- Quantifiable short-term goals should support long-term entrepreneurial dreams
- Set ambitious targets but be ready to iterate and adjust quickly when necessary
- Metrics vary widely by sector; understand what their values mean for your specific business
What should startups measure, and how should they gauge their success?
Since its founding in 2016, Versatile, a construction tech company, has largely stuck to a course charted by many successful startups.
The first few years, Versatile was focused on perfecting its core product, CraneView, a novel piece of hardware equipped with cameras and sensors that attaches to cranes. It gives builders a bird’s eye view of everything that’s happening on a construction site and delivers a wealth of real-time data and insights via a cloud-based management platform.
For co-founder and CEO Meirav Oren, the conviction that Versatile, whose customers include some of the largest construction firms in the U.S., was headed for success solidified as the company hit targets she had set for key metrics like revenue, number of customers, customer satisfaction and retention. “Metrics are the right steps to getting there,” Oren says. “You set a goal, then you work backwards and figure out how to make it add up.”
A contract with investors
Since landing a $20 million Series A round in late 2020, metrics have taken on even greater importance: Oren’s investors are watching to make sure she is delivering on her promises. They include expanding Versatile’s customer base, getting more revenue per customer, keeping customer satisfaction and retention at 100%, and growing headcount. On the last one, she’s already hit her targets for the full year, tripling the number of employees in just six months.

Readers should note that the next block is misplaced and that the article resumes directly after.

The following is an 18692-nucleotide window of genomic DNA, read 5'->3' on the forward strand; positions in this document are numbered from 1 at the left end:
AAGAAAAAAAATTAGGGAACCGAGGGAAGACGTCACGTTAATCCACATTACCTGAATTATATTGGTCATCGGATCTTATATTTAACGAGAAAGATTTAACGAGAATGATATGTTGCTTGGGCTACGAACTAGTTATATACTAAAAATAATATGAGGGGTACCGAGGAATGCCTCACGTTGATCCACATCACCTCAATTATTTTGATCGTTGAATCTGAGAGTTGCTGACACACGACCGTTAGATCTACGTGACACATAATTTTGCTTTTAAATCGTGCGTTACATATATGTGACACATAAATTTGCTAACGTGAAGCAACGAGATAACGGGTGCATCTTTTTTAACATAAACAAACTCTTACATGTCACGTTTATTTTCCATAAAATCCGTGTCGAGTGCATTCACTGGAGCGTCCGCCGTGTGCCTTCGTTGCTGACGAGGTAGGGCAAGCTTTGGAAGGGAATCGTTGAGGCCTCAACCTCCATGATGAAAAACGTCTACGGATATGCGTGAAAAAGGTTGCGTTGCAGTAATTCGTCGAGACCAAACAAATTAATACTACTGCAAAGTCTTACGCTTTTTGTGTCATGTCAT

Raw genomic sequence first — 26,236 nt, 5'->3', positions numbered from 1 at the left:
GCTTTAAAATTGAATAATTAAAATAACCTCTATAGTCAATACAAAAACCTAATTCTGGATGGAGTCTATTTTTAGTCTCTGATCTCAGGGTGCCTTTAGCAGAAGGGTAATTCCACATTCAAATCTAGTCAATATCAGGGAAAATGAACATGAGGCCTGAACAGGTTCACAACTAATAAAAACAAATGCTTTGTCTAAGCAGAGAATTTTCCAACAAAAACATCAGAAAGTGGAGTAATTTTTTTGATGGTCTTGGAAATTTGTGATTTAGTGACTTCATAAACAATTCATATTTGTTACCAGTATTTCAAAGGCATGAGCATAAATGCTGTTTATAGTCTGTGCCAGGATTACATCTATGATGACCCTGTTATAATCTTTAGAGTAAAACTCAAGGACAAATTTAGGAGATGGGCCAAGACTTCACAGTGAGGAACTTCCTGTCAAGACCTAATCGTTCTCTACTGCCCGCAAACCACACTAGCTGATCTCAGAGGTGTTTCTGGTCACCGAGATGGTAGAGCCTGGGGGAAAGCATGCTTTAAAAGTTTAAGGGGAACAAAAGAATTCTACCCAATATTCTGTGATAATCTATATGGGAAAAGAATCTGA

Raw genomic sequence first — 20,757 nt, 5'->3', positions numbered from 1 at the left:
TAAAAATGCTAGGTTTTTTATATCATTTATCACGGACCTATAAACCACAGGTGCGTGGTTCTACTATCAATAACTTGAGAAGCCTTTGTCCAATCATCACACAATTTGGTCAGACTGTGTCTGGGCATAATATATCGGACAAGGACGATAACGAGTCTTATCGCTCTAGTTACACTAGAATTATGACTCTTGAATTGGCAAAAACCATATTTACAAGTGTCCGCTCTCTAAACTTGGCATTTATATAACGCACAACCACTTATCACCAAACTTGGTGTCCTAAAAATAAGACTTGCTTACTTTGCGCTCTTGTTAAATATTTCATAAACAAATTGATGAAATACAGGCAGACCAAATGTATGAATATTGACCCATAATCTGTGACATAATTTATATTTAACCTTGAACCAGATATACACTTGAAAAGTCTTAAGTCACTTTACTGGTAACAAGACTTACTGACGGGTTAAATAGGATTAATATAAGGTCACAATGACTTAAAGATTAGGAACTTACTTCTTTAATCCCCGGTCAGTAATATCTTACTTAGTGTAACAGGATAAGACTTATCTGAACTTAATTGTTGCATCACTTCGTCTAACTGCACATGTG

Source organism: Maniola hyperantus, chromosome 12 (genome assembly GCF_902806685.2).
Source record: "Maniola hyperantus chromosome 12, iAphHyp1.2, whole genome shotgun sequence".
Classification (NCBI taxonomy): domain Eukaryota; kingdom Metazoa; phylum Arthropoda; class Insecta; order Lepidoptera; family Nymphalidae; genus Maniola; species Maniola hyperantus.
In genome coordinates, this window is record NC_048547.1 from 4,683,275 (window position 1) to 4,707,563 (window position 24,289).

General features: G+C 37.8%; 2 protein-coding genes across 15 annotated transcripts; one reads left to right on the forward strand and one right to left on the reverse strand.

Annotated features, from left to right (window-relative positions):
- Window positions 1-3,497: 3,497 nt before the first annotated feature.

"Earlier on, the focus was pretty much on understanding what our customers were telling us," Oren says. "Now I have more data points and more ways of knowing where the business is headed than I did a year ago.”
While entrepreneurship is built on big dreams, once a startup raises a Series A, those long-term dreams must be backed by shorter-term benchmarks and goals. They help entrepreneurs and their companies to keep on course, day-to-day and week-to-week, offering windows into performance. They also serve as informal contracts with investors.
What are the metrics that matter most? Which ones should founders pay attention to and how should they go about goal-setting? And what should they do when not everything goes to plan?
Revenue and profit
In recent years, the venture firm Andreesen Horowitz, or a16z, has done more than most to spell out the core metrics entrepreneurs need to focus on, all while providing ways to calculate them as they seek to capture rapid growth in super-sized markets and new verticals.
A good place to start is with bookings, the value of a company’s contracts with customers, and revenue, which is recognized when a product or service is delivered. Entrepreneurs must also learn to differentiate total revenue, which includes one-time items, from recurring revenue, which investors put a premium on.
While growing revenue and bookings can validate that a startup’s product is a hit, entrepreneurs and their investors need to know how profitable their business is. To measure gross profit they must calculate all the costs associated with making and delivering your product or service.
Unit economics and burn rate
That’s just the beginning. Companies need to show they can be profitable over time, which requires understanding more sophisticated gauges, such as the lifetime value of a customer and the customer acquisition cost. The relationship between these two — and investors generally look for an LTV/CAC ratio of 3 or more — can give you a basic outlook on profitability.